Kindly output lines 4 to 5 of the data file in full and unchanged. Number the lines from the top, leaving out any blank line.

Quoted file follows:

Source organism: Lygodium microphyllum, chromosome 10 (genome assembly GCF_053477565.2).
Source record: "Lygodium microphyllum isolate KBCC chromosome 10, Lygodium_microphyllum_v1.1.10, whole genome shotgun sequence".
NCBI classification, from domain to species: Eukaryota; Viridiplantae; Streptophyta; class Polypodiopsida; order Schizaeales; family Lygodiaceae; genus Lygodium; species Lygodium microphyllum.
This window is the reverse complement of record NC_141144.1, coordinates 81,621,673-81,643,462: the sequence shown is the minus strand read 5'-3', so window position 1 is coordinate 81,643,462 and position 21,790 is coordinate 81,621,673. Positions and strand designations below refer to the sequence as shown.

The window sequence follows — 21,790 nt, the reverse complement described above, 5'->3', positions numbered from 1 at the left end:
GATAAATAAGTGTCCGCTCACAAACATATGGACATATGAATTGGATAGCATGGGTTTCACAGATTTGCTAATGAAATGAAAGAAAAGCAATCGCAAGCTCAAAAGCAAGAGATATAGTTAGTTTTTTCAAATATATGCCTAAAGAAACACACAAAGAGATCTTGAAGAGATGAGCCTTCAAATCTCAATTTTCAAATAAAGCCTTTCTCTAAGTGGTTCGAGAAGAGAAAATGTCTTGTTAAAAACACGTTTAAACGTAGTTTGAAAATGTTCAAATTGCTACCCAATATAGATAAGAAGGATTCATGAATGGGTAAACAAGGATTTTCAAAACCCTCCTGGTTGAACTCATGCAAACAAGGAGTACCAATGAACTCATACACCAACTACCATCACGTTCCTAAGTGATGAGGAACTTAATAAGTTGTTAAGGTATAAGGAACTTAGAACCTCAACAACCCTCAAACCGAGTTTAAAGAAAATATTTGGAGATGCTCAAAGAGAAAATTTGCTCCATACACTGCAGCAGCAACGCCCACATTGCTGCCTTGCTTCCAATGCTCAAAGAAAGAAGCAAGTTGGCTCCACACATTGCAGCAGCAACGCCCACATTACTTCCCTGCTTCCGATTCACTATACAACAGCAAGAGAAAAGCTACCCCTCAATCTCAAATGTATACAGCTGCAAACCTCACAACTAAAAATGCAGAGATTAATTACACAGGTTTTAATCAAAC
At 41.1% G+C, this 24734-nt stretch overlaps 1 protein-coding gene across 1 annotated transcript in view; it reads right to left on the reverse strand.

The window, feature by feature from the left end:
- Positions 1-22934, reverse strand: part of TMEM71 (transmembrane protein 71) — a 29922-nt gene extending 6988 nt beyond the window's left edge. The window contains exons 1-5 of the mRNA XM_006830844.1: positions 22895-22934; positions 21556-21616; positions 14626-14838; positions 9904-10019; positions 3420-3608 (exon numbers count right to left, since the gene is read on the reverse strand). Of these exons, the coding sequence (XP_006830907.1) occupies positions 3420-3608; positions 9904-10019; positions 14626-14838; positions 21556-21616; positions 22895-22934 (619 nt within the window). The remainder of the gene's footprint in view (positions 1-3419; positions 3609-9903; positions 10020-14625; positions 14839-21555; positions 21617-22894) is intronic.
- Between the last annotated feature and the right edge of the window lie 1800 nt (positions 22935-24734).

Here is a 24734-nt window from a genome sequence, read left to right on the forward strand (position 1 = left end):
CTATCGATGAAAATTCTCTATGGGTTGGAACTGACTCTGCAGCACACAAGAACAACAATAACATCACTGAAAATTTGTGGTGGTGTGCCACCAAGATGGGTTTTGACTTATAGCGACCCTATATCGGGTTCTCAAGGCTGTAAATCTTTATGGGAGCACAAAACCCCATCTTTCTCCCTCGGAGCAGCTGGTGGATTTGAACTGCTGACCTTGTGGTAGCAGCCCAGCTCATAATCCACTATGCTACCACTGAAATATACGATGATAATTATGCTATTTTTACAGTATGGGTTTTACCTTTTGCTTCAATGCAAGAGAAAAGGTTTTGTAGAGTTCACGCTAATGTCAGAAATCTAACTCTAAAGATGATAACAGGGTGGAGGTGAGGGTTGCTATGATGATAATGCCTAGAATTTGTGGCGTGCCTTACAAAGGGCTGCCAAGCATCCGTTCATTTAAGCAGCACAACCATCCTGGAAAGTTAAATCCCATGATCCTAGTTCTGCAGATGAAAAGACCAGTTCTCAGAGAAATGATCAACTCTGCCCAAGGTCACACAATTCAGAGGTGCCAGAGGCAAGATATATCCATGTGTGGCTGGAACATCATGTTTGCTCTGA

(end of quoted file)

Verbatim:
This window is the reverse complement of record NC_141144.1, coordinates 81,621,673-81,643,462: the sequence shown is the minus strand read 5'-3', so window position 1 is coordinate 81,643,462 and position 21,790 is coordinate 81,621,673. Positions and strand designations below refer to the sequence as shown.

The window sequence follows — 21,790 nt, the reverse complement described above, 5'->3', positions numbered from 1 at the left end: